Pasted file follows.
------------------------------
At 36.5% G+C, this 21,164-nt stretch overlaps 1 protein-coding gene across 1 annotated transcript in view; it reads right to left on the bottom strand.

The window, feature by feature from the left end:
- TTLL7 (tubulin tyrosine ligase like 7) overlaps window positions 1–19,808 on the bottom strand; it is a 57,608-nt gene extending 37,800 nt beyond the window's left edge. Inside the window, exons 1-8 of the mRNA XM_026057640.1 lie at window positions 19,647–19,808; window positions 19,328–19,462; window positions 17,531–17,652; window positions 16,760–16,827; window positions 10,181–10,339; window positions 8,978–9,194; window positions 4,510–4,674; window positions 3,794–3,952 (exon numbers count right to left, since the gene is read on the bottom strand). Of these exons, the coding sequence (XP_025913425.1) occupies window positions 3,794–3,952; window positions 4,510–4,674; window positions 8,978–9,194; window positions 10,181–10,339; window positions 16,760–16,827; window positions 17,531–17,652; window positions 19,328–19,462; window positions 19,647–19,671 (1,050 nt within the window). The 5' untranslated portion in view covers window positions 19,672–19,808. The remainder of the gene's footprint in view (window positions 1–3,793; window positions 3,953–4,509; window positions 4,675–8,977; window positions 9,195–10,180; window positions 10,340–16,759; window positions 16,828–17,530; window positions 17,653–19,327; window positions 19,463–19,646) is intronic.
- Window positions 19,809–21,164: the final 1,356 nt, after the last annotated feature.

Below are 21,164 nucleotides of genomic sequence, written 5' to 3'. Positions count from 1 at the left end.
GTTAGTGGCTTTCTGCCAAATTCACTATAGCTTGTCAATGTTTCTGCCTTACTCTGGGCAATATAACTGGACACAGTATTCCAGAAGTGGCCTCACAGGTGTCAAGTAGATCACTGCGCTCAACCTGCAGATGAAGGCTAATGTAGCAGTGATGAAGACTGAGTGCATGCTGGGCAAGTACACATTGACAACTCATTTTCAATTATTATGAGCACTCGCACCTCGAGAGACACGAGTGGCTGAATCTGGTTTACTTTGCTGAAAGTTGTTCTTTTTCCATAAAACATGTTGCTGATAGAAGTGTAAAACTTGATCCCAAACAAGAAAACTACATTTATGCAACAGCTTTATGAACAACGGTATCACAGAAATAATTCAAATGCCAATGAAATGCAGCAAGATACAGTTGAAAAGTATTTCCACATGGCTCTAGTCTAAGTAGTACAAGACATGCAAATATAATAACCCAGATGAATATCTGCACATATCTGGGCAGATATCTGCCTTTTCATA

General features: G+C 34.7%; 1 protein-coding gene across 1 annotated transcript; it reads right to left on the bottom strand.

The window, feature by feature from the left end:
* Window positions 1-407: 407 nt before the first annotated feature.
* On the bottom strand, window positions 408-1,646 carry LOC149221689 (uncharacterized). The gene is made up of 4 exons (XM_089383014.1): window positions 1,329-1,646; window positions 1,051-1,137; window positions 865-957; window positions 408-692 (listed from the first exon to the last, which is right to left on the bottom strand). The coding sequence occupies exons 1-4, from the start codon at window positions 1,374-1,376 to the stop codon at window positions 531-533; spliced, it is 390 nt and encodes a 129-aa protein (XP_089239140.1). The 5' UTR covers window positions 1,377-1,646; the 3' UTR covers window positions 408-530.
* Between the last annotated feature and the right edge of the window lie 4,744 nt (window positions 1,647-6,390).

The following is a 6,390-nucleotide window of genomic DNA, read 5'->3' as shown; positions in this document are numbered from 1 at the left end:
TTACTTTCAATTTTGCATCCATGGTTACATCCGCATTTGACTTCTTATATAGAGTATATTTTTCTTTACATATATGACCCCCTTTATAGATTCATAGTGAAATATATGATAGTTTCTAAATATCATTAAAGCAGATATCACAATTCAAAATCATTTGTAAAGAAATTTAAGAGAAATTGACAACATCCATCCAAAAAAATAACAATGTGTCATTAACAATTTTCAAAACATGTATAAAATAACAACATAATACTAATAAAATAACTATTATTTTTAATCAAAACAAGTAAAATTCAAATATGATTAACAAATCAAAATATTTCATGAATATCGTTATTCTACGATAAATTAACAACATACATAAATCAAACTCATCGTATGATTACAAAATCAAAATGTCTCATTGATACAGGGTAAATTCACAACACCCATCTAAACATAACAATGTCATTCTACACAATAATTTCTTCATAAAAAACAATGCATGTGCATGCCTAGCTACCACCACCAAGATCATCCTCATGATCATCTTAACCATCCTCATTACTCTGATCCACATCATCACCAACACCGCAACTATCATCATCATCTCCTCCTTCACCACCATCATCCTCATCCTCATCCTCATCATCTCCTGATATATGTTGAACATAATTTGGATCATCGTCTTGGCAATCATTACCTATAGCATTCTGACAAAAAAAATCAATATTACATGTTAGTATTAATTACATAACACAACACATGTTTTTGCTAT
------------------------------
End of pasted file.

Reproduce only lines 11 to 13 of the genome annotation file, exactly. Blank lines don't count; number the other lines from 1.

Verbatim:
* Between the last annotated feature and the right edge of the window lie 4,744 nt (window positions 1,647-6,390).

The following is a 6,390-nucleotide window of genomic DNA, read 5'->3' as shown; positions in this document are numbered from 1 at the left end:
TTACTTTCAATTTTGCATCCATGGTTACATCCGCATTTGACTTCTTATATAGAGTATATTTTTCTTTACATATATGACCCCCTTTATAGATTCATAGTGAAATATATGATAGTTTCTAAATATCATTAAAGCAGATATCACAATTCAAAATCATTTGTAAAGAAATTTAAGAGAAATTGACAACATCCATCCAAAAAAATAACAATGTGTCATTAACAATTTTCAAAACATGTATAAAATAACAACATAATACTAATAAAATAACTATTATTTTTAATCAAAACAAGTAAAATTCAAATATGATTAACAAATCAAAATATTTCATGAATATCGTTATTCTACGATAAATTAACAACATACATAAATCAAACTCATCGTATGATTACAAAATCAAAATGTCTCATTGATACAGGGTAAATTCACAACACCCATCTAAACATAACAATGTCATTCTACACAATAATTTCTTCATAAAAAACAATGCATGTGCATGCCTAGCTACCACCACCAAGATCATCCTCATGATCATCTTAACCATCCTCATTACTCTGATCCACATCATCACCAACACCGCAACTATCATCATCATCTCCTCCTTCACCACCATCATCCTCATCCTCATCCTCATCATCTCCTGATATATGTTGAACATAATTTGGATCATCGTCTTGGCAATCATTACCTATAGCATTCTGACAAAAAAAATCAATATTACATGTTAGTATTAATTACATAACACAACACATGTTTTTGCTAT